Sesame (Sesamum indicum L., 2n = 2x = 26) is an oil crop that contributes to the daily oil and protein requirements of almost half of the world’s population [1]. It is a high nutritive value crop thanks to its oil quality and quantity ranging from 40 to 62.7 % [2]. It was reported that sesame contain much compounds that benefit to human health, including antioxidant, antiaging, antihypertensive, anticancer, cholesterol lowering and antimutagenic properties [35]. The global demand for vegetable oils is growing and estimated to reach 240 million tons by 2050 [6]. Sesame is therefore a productive plant which may greatly contribute to meet this demand. However to reach this objective, it is important to alleviate the different constraints that impair the crop productivity. Water deficit or drought considered to be one of the greatest abiotic factors that limit global food production [7] is significantly affecting 64 % of the global land area [8]. Drought is one of the major constraints of sesame production especially because it is mainly grown in arid and semi-arid regions where the occurrence of drought is frequent [9]. The crop is highly sensitive to drought during its vegetative stage and its yield is adversely affected by water scarcity [1012]. In addition, the negative effect of drought stress on the sesame oil quality has been reported [1315].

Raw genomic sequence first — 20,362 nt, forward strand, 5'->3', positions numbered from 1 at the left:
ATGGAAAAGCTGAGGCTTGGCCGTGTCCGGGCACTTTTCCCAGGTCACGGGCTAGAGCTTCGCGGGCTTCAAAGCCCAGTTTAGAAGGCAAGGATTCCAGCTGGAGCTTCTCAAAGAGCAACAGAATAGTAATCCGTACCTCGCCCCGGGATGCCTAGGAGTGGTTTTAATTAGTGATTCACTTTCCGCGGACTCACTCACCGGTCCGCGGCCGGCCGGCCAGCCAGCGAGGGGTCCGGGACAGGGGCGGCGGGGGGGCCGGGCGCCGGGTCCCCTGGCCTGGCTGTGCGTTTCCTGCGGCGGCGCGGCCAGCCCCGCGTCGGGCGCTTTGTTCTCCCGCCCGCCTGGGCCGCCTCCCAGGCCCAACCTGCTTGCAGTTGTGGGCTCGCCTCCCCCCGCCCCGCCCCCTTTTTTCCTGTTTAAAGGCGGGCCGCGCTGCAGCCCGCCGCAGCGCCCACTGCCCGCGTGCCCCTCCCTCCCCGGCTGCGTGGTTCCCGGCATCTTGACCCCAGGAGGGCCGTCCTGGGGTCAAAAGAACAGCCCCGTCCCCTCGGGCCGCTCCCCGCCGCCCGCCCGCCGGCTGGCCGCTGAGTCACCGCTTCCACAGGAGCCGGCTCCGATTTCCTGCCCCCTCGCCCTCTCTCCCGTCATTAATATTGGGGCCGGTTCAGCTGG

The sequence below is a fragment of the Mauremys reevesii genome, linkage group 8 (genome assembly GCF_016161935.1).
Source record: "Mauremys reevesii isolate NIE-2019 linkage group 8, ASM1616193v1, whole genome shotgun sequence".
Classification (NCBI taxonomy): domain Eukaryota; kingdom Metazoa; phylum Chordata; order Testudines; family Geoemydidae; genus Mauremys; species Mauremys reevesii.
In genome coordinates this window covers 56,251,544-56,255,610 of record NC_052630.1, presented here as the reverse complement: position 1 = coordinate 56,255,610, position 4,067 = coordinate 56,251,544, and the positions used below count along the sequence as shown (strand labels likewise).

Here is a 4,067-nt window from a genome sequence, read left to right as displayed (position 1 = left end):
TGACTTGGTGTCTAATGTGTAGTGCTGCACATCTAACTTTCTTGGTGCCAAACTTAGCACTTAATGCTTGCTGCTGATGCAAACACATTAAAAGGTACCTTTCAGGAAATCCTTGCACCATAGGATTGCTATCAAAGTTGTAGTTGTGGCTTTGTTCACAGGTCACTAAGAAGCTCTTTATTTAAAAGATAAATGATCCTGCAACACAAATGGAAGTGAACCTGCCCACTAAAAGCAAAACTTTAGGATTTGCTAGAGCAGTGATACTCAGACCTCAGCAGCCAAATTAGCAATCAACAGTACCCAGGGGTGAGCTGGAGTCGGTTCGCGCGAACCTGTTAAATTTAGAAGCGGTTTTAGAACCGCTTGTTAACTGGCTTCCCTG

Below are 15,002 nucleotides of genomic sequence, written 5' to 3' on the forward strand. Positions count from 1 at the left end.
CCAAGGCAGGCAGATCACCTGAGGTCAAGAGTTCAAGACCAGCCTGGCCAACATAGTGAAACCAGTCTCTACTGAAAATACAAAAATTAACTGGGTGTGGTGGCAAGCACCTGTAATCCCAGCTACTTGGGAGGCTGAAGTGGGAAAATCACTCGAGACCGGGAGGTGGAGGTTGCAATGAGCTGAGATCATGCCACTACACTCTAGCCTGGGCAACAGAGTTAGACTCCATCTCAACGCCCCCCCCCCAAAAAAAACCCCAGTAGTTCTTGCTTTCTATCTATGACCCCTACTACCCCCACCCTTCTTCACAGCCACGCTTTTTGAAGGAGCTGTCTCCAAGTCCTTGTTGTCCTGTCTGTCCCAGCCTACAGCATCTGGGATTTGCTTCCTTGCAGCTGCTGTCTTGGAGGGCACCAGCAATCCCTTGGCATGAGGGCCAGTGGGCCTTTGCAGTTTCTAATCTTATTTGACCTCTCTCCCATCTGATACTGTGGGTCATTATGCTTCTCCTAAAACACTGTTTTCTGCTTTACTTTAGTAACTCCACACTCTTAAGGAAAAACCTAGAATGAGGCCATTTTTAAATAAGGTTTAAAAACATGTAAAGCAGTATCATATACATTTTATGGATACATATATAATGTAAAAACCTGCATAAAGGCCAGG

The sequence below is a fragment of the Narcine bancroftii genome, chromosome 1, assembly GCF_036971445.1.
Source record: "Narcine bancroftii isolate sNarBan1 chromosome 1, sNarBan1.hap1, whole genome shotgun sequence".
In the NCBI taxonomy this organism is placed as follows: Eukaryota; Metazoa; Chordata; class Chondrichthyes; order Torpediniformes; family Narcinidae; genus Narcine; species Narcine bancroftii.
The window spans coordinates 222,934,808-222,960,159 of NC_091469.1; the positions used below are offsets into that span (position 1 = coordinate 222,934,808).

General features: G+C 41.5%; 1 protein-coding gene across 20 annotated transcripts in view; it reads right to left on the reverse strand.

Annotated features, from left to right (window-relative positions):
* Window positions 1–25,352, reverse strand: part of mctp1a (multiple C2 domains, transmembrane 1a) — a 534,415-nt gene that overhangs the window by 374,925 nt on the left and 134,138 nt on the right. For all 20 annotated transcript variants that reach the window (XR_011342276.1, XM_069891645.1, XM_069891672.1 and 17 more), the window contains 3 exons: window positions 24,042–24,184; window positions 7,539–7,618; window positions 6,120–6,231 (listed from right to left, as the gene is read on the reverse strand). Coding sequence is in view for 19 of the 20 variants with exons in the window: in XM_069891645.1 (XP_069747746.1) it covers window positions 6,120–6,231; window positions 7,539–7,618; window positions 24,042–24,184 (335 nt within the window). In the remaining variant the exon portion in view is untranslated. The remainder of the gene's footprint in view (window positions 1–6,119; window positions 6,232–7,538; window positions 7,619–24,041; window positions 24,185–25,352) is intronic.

Osmotic stresses including drought induce a cascade of molecular responses in plants. Many stress-responsive genes are expressed differentially to adapt to unfavorable environmental conditions. Induction of stress-related genes occurs mainly at the transcriptional level. The modification of the temporal and spatial expression patterns of the specific stress-related genes is an important part of the plant stress response [16]. Transcription factors (TFs) act as regulatory proteins by regulating in a synchronized manner a set of targeted genes under their control and consequently enhance the stress tolerance of the plant. Among these transcription factors, the AP2/ERF superfamily constitutes one of the biggest gene families, which contains a typical AP2 DNA-binding domain and is widely present in plants [17]. The AP2/ERF superfamily is involved in response to drought, to high-salt content, to temperature change, to disease resistance, in flowering control pathway and has been analyzed by a combination of genetic and molecular approaches [18].